holding sufficient probable cause established for warrant, discounting information learned during prior unlawful searchSummary of this case from U.S. v. Fuentes
DECIDED March 9, 1999.
Charles G. White, P.A. Miami, FL, for Chaves.
Stephen H. Rosen, P.A., Paul Morris, Coral Gables, FL, for Garcia.
Thomas E. Scott, U.S. Atty., Adalberto Jordan, Marc Fagelson, Suzan H. Ponzoli, Asst. U.S. Atty., Miami, FL, for Plaintiff-Appellee.
Appeals from the United States District Court for the Southern District of Florida. (No. 96-1013-CR-SH), Shelby Highsmith, Judge.
Before HATCHETT, Chief Judge, BARKETT, Circuit Judge, and RONEY, Senior Circuit Judge.
Frank Chaves and Rafael Garcia appeal their convictions for conspiring to possess cocaine with intent to distribute, in violation of 21 U.S.C. § 841(a)(1) and 846, and for possessing cocaine with the intent to distribute in violation of 21 U.S.C. § 841(a)(1). Garcia also appeals from his conviction for knowingly carrying a firearm in relation to a drug trafficking offense in violation of 18 U.S.C. § 924(c).
On December 12, 1996, agents of the Drug Enforcement Administration ("DEA") received information from a confidential informant relating to drug trafficking in Miami, Florida. Based on the information provided, the DEA developed a plan to seize approximately 240 kilograms of cocaine using the informant's van. The informant was to provide the keys to the van to a third person, who would then pick up the drugs and return with the van. Although DEA agents surveilled the food court at the shopping mall where the hand-off of the keys was to take place, they did not see the person to whom the informant gave the keys. DEA agents, however, did see Frank Chaves drive off in the informant's van. Using both car and helicopter, the DEA surveilled the van. Chaves, driving the informant's van, stopped at a warehouse in Hialeah Gardens, and departed a short time thereafter. Chaves then drove the van to a Miami Subs restaurant and entered. While Chaves was in the restaurant, a DEA agent approached the van and saw several boxes in an area that was previously empty. DEA agents then proceeded to arrest Chaves and search the van, seizing ten boxes containing 240 kilograms of cocaine, some money, and keys belonging to Chaves.
These keys, it turned out, were to the warehouse.
Shortly after arresting Chaves, DEA agents, who were still surveiling the warehouse, arrested Rafael Garcia and John Torres as they exited the warehouse. Both men were carrying firearms at the time of their arrest. The door of the warehouse was locked and none of the keys taken from Garcia and Torres could open the warehouse. The agents at the warehouse then waited approximately forty-five minutes outside the warehouse with Garcia and Torres in custody. At this time, the agents at the warehouse, who had been joined by those arresting Chaves, conducted a warrantless entry of the warehouse, which was opened by "jimmying" the door using a knife blade. During the sweep of the warehouse, which lasted approximately five to ten minutes, the agents saw boxes similar to those found in the van.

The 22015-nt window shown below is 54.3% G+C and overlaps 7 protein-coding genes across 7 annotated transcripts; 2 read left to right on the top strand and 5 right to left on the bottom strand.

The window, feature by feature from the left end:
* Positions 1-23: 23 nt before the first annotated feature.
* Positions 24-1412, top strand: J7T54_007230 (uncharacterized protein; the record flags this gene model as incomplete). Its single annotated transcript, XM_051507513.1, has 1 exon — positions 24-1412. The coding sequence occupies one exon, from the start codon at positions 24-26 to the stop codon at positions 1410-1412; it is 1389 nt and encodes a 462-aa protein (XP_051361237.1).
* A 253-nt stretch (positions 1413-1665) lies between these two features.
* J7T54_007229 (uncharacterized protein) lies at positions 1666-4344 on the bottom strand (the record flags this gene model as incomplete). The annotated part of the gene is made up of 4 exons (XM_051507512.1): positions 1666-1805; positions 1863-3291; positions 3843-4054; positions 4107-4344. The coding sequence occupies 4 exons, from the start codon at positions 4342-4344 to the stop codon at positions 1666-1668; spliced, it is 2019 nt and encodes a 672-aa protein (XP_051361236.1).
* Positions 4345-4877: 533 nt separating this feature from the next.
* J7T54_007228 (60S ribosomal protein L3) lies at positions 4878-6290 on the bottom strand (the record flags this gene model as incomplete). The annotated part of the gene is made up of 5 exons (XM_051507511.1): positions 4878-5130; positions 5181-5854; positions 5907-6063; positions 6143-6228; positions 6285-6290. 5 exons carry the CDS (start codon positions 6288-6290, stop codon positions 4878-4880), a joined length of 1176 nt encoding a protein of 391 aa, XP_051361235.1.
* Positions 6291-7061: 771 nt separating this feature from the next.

At this point, a search warrant affidavit was drafted, relying on information obtained both before and as a result of the warrantless entry. Late in the evening of December 12, a search warrant was obtained for the warehouse and executed. As a result of the execution of the warrant, DEA agents found approximately 400 kilograms of cocaine, as well as packaging material, boxes, gloves and items belonging to Chaves.
Chaves, Garcia, and Torres were subsequently indicted. After the district court denied motions by all the defendants to suppress evidence obtained by the DEA agents, Torres pled guilty. Chaves and Garcia went to trial and they were convicted as charged. This appeal followed.
The district court granted a motion for judgment of acquittal in favor of Chaves on the charge of carrying a firearm in relation to a drug trafficking offense.
On appeal, both Chaves and Garcia argue that the search of the van and the warrantless entry at the warehouse violated their Fourth Amendment rights and, therefore, their motions to suppress the cocaine seized from the van and at the warehouse should have been granted. Chaves claims that the district court erred in ruling that he did not have standing to challenge the entry of the warehouse, while Garcia argues that the district court erred in ruling that he did not have standing to challenge the search of the van. Both defendants also argue that the district court erred in denying their motions to disclose the identity of the confidential informant. Finally, Garcia argues that because the district court took over the suppression hearing from the magistrate judge after the magistrate judge had taken the testimony of one witness, he is entitled to a new suppression hearing.
Initially, we find no abuse of discretion in the trial court's denial of the motion to disclose the confidential informant. Likewise, we find no reversible error in Garcia's claim that the district court should not have completed the suppression hearing after the magistrate judge had already heard from one witness. Although we agree with Garcia that 28 U.S.C. § 636, which authorizes magistrate judges to hold hearings on motions to suppress, does not allow a district court and a magistrate judge to hear a motion to suppress together, cutting off the ability to object to the magistrate judge's credibility findings, we do not find that, under the specific circumstances here, reversal is warranted.
With reference to the Fourth Amendment issues raised, we turn first to the question whether Chaves' and Garcia's respective Fourth Amendment rights were implicated by the searches conducted by the police officers in this case. Although the parties label this inquiry as a question of standing, as did the district court, the Supreme Court recently reminded us that the question "`is more properly placed within the purview of substantive Fourth Amendment law than within that of standing.'" Minnesota v. Carter, ___ U.S. ___, 119 S.Ct. 469, 472, ___ L.Ed.2d ___ (1998) (quoting Rakas v. Illinois, 439 U.S. 128, 140, 99 S.Ct. 421, 58 L.Ed.2d 387 (1978)). As Carter teaches, "in order to claim the protection of the Fourth Amendment, a defendant must demonstrate that he personally has an expectation of privacy in the place searched, and that his expectation is reasonable. . . ." Id.; see also United States v. Cooper, 133 F.3d 1394, 1398 (11th Cir. 1998).